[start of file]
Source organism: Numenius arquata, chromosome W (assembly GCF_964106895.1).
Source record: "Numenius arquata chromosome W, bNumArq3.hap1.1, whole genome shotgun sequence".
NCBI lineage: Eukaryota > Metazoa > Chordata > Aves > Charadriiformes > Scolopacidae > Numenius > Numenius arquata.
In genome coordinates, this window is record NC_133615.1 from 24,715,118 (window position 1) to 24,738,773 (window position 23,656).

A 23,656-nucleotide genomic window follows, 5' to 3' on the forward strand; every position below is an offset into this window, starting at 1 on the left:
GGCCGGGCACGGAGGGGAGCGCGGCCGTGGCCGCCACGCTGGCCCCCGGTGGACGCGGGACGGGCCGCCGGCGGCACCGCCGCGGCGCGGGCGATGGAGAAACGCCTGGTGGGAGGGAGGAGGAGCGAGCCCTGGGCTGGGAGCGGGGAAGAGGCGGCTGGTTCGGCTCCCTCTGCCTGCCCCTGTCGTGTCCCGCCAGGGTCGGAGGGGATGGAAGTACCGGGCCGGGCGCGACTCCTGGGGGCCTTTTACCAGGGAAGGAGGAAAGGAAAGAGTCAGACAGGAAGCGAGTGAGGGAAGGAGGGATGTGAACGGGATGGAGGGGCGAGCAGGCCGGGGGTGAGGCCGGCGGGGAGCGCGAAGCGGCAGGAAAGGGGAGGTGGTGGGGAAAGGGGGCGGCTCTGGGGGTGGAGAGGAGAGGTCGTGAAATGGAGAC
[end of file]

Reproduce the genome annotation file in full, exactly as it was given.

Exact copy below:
Source organism: Numenius arquata, chromosome W (assembly GCF_964106895.1).
Source record: "Numenius arquata chromosome W, bNumArq3.hap1.1, whole genome shotgun sequence".
NCBI lineage: Eukaryota > Metazoa > Chordata > Aves > Charadriiformes > Scolopacidae > Numenius > Numenius arquata.
In genome coordinates, this window is record NC_133615.1 from 24,715,118 (window position 1) to 24,738,773 (window position 23,656).

A 23,656-nucleotide genomic window follows, 5' to 3' on the forward strand; every position below is an offset into this window, starting at 1 on the left:
GGCCGGGCACGGAGGGGAGCGCGGCCGTGGCCGCCACGCTGGCCCCCGGTGGACGCGGGACGGGCCGCCGGCGGCACCGCCGCGGCGCGGGCGATGGAGAAACGCCTGGTGGGAGGGAGGAGGAGCGAGCCCTGGGCTGGGAGCGGGGAAGAGGCGGCTGGTTCGGCTCCCTCTGCCTGCCCCTGTCGTGTCCCGCCAGGGTCGGAGGGGATGGAAGTACCGGGCCGGGCGCGACTCCTGGGGGCCTTTTACCAGGGAAGGAGGAAAGGAAAGAGTCAGACAGGAAGCGAGTGAGGGAAGGAGGGATGTGAACGGGATGGAGGGGCGAGCAGGCCGGGGGTGAGGCCGGCGGGGAGCGCGAAGCGGCAGGAAAGGGGAGGTGGTGGGGAAAGGGGGCGGCTCTGGGGGTGGAGAGGAGAGGTCGTGAAATGGAGAC